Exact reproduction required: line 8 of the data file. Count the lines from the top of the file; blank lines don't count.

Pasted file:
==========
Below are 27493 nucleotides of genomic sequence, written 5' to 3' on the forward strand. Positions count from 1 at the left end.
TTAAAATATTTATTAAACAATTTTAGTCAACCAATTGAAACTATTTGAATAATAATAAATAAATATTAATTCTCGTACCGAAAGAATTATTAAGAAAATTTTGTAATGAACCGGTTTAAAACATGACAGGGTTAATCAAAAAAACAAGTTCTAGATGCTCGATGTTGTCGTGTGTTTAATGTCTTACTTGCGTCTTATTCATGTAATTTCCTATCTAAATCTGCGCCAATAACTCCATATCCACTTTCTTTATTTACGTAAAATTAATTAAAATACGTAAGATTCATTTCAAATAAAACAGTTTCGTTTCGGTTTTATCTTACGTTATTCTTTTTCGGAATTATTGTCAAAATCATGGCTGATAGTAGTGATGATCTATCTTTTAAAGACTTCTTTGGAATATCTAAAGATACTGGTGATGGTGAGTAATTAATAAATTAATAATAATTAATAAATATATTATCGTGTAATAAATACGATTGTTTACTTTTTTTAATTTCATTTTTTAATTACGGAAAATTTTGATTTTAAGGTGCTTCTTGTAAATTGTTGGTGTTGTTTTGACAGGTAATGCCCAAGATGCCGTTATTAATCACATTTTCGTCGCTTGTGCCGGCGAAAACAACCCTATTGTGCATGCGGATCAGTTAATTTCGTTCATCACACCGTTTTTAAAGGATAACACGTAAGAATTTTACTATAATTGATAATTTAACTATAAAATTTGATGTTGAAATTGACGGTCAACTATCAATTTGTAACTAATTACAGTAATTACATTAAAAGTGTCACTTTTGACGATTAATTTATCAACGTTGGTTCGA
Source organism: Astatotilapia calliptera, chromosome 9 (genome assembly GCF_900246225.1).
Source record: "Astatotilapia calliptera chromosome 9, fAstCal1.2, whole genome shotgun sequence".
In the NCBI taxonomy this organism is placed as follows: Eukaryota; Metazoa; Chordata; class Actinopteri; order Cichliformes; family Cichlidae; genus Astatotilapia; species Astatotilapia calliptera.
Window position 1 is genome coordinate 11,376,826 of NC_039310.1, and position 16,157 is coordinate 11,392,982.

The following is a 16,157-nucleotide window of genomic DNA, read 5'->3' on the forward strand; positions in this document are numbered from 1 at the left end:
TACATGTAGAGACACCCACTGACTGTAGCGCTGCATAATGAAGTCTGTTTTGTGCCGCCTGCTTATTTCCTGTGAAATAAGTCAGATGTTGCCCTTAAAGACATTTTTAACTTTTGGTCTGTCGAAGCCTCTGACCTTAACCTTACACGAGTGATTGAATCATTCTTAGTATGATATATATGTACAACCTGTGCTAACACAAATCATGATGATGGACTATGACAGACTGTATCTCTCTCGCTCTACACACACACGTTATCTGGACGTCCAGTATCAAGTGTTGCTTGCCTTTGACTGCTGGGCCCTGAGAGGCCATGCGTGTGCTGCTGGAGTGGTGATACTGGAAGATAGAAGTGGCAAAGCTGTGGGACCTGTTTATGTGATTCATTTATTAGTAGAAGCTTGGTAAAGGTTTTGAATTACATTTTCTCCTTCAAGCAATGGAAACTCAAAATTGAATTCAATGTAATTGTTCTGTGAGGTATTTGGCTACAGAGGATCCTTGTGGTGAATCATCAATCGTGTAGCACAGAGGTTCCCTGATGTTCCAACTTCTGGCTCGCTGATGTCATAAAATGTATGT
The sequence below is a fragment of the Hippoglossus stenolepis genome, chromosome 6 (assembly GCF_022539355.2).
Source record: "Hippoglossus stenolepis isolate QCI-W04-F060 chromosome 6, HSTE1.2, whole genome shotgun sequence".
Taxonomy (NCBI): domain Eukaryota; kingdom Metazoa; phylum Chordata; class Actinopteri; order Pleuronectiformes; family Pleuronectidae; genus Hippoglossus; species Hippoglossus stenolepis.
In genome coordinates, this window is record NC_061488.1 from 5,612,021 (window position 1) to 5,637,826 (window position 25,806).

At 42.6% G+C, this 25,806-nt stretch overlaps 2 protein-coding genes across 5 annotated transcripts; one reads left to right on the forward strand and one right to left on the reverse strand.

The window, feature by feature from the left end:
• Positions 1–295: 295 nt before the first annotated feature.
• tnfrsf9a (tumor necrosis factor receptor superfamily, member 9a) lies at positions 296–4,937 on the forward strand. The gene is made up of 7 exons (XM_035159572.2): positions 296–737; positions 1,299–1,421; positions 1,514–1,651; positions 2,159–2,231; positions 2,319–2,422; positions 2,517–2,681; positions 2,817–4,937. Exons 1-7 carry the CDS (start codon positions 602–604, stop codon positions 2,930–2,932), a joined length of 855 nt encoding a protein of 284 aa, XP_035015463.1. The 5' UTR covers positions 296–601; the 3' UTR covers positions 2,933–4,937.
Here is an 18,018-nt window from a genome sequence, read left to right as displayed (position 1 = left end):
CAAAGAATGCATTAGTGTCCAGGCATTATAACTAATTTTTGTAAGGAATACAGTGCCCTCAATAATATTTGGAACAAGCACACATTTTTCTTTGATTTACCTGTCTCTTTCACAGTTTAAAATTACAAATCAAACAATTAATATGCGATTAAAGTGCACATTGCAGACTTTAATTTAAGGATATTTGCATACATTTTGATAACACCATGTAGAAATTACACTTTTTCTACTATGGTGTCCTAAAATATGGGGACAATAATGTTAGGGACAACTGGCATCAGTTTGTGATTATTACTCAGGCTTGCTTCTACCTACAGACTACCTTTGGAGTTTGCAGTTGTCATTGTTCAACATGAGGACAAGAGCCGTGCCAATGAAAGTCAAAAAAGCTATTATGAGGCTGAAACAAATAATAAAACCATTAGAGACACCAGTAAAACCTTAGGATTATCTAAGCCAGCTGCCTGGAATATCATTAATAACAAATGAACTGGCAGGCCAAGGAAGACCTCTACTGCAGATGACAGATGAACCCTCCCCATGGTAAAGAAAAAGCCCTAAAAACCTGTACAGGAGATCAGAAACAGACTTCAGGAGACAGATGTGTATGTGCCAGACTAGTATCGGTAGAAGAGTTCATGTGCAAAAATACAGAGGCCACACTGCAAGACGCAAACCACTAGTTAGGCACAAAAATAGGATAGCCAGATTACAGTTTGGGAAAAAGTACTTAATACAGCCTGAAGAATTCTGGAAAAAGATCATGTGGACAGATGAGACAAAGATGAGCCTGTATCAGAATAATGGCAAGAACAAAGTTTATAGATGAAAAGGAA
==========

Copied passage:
TACATGTAGAGACACCCACTGACTGTAGCGCTGCATAATGAAGTCTGTTTTGTGCCGCCTGCTTATTTCCTGTGAAATAAGTCAGATGTTGCCCTTAAAGACATTTTTAACTTTTGGTCTGTCGAAGCCTCTGACCTTAACCTTACACGAGTGATTGAATCATTCTTAGTATGATATATATGTACAACCTGTGCTAACACAAATCATGATGATGGACTATGACAGACTGTATCTCTCTCGCTCTACACACACACGTTATCTGGACGTCCAGTATCAAGTGTTGCTTGCCTTTGACTGCTGGGCCCTGAGAGGCCATGCGTGTGCTGCTGGAGTGGTGATACTGGAAGATAGAAGTGGCAAAGCTGTGGGACCTGTTTATGTGATTCATTTATTAGTAGAAGCTTGGTAAAGGTTTTGAATTACATTTTCTCCTTCAAGCAATGGAAACTCAAAATTGAATTCAATGTAATTGTTCTGTGAGGTATTTGGCTACAGAGGATCCTTGTGGTGAATCATCAATCGTGTAGCACAGAGGTTCCCTGATGTTCCAACTTCTGGCTCGCTGATGTCATAAAATGTATGT